Targets #1 and #2 were preparing to fire at the tanks, but were blinded by Guards Lieutenant Yermolenko's tank. Targets #3, 4, and 5 were blinded by Guards Lieutenant Mednov's tank. Fire from their cannons and machine guns destroyed the enemy's personnel. Flamethower tanks following in the second echelon reached the enemy's positions without losses and began to smoke out enemy infantry from their holes where they dug in over the course of a year.
The battle lasted for over two hours and Guards Lieutnant Yermolenko was ordered to withdraw once the situation demanded it. His tank group dealt considerable damage to the enemy, destroyed target #2 with their fire, corrected the fire of artillery that destroyed targets #4 and #5, and allowed infantry to move up by burning up the enemy infantry in its trenches. Upon receiving the order to withdraw, the tanks skilfully covered their retreat with smoke. This tank group took no losses from direct fire anti-tank guns, only from high caliber indirect fire. Guards Lieutenant Yermolenko's tank was knocked out, but the crew simulated a fire with smoke bombs, repaired the tank, and drove off the battlefield.
Simulation of fires
Simulation of a fire is an important aspect of extending the tank's survivability on the battlefield. The crews must be well trained to use smoke in battle. Our training was mostly practical, and we practiced using smoke grenades to imitate a burning tank in various ways before the battle. Smoke grenades were set off on the engine deck, above the driver's compartment, on the track, and near the turret. In all cases, the effect was very good and the crews were interested in this technique. A set of six smoke grenades was carried in tanks. In battle, it turned out that this was not enough, since the simulation had to last for at least 20-30 minutes, meaning that 10-15 smoke grenades had to be carried. Grenades need to be thrown into the wind so that the resulting smoke envelops the tank. With medium wind, a new grenade should be thrown out every 2 minutes. If the wind is strong, grenades need to be thrown more often. Do not allow the smoke to thin, since if the smoke first dissipates and then starts up again from the next grenade, that will draw suspicion from the enemy who will then attempt to destroy the tank.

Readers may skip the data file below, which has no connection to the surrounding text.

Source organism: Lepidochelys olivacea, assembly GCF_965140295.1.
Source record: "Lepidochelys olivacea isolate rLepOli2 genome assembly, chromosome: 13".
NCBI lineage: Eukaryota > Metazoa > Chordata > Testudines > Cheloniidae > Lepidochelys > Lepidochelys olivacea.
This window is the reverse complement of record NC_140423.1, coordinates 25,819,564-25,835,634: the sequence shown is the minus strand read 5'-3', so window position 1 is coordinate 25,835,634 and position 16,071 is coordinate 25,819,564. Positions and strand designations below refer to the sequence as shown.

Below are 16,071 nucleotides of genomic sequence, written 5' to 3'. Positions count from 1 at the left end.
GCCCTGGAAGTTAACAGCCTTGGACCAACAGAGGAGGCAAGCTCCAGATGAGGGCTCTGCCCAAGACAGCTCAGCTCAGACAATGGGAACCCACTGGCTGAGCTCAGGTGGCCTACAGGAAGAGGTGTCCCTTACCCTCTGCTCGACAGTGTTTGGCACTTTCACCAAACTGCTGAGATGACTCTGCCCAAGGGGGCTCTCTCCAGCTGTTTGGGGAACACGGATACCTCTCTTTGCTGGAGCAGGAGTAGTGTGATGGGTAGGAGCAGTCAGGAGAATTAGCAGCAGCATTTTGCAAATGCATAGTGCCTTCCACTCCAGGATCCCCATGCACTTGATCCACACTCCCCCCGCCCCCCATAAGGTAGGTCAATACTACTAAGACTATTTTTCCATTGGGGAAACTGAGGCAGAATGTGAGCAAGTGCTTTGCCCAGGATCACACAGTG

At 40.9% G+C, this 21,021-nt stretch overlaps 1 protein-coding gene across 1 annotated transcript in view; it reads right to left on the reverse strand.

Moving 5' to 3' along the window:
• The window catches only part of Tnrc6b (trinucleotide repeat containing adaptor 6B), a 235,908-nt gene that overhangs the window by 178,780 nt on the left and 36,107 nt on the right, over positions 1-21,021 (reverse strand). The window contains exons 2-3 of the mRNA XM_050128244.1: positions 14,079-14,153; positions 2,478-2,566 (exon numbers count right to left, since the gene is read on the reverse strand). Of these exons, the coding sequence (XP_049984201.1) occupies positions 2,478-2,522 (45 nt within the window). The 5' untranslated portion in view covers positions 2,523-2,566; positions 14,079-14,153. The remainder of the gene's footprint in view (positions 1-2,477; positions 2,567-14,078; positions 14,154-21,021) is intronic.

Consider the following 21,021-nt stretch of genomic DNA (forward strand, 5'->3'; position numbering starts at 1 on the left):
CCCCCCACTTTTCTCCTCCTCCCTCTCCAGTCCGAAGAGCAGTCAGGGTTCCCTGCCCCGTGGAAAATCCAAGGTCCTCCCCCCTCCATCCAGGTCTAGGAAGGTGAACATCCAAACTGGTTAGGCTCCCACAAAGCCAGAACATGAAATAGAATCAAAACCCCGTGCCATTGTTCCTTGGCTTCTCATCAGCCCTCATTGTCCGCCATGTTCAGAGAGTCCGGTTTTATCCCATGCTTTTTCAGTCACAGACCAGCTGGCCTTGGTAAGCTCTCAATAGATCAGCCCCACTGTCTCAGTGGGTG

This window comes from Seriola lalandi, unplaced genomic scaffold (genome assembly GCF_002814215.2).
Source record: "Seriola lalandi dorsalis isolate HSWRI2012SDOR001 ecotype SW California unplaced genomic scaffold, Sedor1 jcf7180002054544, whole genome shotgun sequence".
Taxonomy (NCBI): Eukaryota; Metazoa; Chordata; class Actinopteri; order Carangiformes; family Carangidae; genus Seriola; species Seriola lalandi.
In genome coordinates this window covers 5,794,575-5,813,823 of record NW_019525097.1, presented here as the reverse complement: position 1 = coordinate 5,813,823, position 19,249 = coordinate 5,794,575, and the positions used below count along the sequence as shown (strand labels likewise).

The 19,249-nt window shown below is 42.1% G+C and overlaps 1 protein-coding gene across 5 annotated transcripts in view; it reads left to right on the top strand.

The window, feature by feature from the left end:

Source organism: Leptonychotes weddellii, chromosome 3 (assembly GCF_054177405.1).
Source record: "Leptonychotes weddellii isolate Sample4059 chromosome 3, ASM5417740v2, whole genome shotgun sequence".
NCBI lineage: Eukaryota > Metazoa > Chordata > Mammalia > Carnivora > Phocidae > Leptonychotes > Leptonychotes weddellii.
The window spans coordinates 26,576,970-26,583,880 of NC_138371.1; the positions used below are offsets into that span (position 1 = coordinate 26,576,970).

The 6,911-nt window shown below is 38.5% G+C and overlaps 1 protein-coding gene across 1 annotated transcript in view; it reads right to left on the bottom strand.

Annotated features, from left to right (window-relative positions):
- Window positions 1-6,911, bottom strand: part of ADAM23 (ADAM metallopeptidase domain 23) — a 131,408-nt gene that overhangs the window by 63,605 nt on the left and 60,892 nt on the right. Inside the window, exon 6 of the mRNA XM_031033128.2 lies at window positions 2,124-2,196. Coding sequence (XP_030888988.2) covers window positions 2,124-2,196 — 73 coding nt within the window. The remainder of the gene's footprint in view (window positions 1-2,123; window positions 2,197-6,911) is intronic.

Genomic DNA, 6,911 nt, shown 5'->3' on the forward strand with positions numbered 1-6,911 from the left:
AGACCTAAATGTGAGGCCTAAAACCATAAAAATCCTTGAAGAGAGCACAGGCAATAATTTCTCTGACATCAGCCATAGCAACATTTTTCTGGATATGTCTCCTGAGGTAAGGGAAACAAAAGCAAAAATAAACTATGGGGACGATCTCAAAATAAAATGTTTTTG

Based on the above experience, at least 10-15 smoke grenades need to be carried in a tank. The use of smoke along the front where the tank unit is attacking, blinding of individual strongholds, and simulation of fires are all real techniques that can extend the survivability of tanks on the battlefield.
During these combat operations, we also took off the bomb thrower from the tanks, gathered up a sack of smoke shells, and set up two men in forward trenches to create a smokescreen. This experience proved unfavourable, since the bomb thrower does not have a mount and thus cannot be aimed at all.
- It is impossible to set up smoke in the necessary direction and at the necessary distance.
- Since it is impossible to aim, the expenditure of smoke shells increases by over 50% and the smoke is not distributed evenly. Openings are left, which enables the enemy to observe our movements and reduces the effect from the smokescreen.